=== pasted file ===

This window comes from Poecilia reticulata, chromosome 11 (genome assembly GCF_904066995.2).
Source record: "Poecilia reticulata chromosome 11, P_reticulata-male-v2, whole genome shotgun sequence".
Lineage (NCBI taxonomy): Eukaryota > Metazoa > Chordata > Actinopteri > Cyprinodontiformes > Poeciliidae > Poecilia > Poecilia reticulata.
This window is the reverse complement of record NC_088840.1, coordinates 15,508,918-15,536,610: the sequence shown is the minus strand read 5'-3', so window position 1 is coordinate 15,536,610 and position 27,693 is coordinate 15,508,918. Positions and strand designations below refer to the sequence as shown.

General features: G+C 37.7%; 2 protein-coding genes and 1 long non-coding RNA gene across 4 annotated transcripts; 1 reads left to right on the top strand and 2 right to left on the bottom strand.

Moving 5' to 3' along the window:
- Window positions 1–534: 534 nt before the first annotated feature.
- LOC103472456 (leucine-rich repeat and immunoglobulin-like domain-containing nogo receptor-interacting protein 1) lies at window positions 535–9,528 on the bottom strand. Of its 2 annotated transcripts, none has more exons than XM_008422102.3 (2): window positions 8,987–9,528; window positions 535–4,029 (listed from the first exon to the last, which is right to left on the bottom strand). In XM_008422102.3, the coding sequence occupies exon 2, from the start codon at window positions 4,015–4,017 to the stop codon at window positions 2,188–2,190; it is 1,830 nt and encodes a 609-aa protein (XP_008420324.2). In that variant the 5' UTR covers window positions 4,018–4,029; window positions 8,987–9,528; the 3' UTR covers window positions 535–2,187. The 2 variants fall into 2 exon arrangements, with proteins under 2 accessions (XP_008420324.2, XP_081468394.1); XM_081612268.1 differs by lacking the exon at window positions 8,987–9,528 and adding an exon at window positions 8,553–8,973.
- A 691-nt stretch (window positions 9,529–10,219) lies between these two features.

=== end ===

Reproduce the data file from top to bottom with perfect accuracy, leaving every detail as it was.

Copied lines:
This window comes from Poecilia reticulata, chromosome 11 (genome assembly GCF_904066995.2).
Source record: "Poecilia reticulata chromosome 11, P_reticulata-male-v2, whole genome shotgun sequence".
Lineage (NCBI taxonomy): Eukaryota > Metazoa > Chordata > Actinopteri > Cyprinodontiformes > Poeciliidae > Poecilia > Poecilia reticulata.
This window is the reverse complement of record NC_088840.1, coordinates 15,508,918-15,536,610: the sequence shown is the minus strand read 5'-3', so window position 1 is coordinate 15,536,610 and position 27,693 is coordinate 15,508,918. Positions and strand designations below refer to the sequence as shown.

General features: G+C 37.7%; 2 protein-coding genes and 1 long non-coding RNA gene across 4 annotated transcripts; 1 reads left to right on the top strand and 2 right to left on the bottom strand.

Moving 5' to 3' along the window:
- Window positions 1–534: 534 nt before the first annotated feature.
- LOC103472456 (leucine-rich repeat and immunoglobulin-like domain-containing nogo receptor-interacting protein 1) lies at window positions 535–9,528 on the bottom strand. Of its 2 annotated transcripts, none has more exons than XM_008422102.3 (2): window positions 8,987–9,528; window positions 535–4,029 (listed from the first exon to the last, which is right to left on the bottom strand). In XM_008422102.3, the coding sequence occupies exon 2, from the start codon at window positions 4,015–4,017 to the stop codon at window positions 2,188–2,190; it is 1,830 nt and encodes a 609-aa protein (XP_008420324.2). In that variant the 5' UTR covers window positions 4,018–4,029; window positions 8,987–9,528; the 3' UTR covers window positions 535–2,187. The 2 variants fall into 2 exon arrangements, with proteins under 2 accessions (XP_008420324.2, XP_081468394.1); XM_081612268.1 differs by lacking the exon at window positions 8,987–9,528 and adding an exon at window positions 8,553–8,973.
- A 691-nt stretch (window positions 9,529–10,219) lies between these two features.